Artists: Lanterns On The Lake and The Andy Needham Band
Venue:The Parish, Huddersfield
Review by: James Bentley
THE doors of the Parish open again for another bargain Friday evening of entertainment, the beanbags lining the wall and candles on the tables promising a night of mellow music.
First up is Huddersfield student Adam Legg. He sits on a high stool with an acoustic guitar and a nervous smile.
Shades of Jose Gonzales and Martin Grech mesh together to create spellbinding melodies.
Hauntingly delicate vocals float bobbing atop his ambient picking.
The only problem is the length of his performance with a set that is far too short with just five songs. I could’ve easily watched him all night, a promising prospect if ever there was one.
Part two of the Huddersfield-based acoustic solo artists couldn’t be any more different.
Ben Marron strolls on stage wisecracking before launching into the loud chords of “Tick Tocking”. The songs are jolly and loud bringing smiles to faces around the room.
Ben seems at ease on the stage, talking at length between the songs about their meanings. Even a drunken harpy and a malfunctioning microphone stand, don’t detract from his set.
The songs are simply chords and a Kings Of Leon style generic voice but they are still pleasing. His set goes on 10 or 15 minutes too long but still it’s a solid if unspectacular set.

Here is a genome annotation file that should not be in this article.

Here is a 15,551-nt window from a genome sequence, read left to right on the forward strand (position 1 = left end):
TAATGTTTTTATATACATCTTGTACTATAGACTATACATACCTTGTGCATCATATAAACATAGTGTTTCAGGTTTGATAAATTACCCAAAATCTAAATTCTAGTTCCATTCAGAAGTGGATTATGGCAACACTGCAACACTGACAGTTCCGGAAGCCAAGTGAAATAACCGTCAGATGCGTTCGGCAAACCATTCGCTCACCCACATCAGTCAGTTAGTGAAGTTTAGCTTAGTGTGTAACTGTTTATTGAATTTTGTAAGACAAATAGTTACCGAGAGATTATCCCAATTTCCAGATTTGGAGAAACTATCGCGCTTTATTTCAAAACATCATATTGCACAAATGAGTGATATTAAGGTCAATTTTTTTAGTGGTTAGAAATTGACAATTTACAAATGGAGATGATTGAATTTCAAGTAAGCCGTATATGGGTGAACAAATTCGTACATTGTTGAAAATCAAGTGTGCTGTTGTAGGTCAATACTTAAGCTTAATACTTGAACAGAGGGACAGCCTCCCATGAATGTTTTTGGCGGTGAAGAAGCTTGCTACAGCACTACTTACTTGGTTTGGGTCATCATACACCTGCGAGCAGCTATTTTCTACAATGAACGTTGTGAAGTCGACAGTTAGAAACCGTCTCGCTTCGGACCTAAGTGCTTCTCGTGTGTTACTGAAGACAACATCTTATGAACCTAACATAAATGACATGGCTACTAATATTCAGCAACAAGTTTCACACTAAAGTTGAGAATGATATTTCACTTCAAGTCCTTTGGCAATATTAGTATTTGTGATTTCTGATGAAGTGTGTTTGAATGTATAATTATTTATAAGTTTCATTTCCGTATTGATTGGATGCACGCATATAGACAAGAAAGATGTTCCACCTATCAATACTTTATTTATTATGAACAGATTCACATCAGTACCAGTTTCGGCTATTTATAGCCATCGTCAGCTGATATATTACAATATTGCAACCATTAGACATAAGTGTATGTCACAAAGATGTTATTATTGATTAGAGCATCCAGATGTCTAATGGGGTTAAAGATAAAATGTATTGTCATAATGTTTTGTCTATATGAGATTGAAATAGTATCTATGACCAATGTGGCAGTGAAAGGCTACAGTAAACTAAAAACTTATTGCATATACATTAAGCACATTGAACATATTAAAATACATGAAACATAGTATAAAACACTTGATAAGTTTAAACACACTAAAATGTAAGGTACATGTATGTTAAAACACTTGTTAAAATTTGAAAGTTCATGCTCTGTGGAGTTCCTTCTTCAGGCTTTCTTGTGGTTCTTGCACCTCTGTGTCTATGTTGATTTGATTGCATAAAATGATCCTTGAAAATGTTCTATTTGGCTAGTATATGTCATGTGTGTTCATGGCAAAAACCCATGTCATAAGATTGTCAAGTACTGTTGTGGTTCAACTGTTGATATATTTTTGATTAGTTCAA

Geordie duo, The Andy Needham Band, have the final support slot but do little to differentiate themselves from the masses of folk indie dross around.
The keyboard adds a nice touch to a few of the tracks as does the harmonica but even that never elevates them over tolerable.
A disappointing performance from a man described as Dylan’s protege.
Headliners, Lanterns On The Lake gingerly walk on stage (a tight squeeze for 6 people and a drumset) to little reaction.
This changes quickly after a couple of songs, as singer and guitarist Hazel Wilde’s voice oozes softly over the soothing ambient soundscape of instruments.
Particularly of note is the violin and guitar played with a bow, which adds gravitas to an assured performance.
It’s the kind of music you want playing as you sink into a warm bath on a cold night, it wraps you with cotton wool, filling your head and heart with warmth. The only problem is with just two EP releases there is very little to play and within half an hour the band are finished, leaving you with a wistful melancholy and a desire for more, as the night is bought to a beautiful conclusion.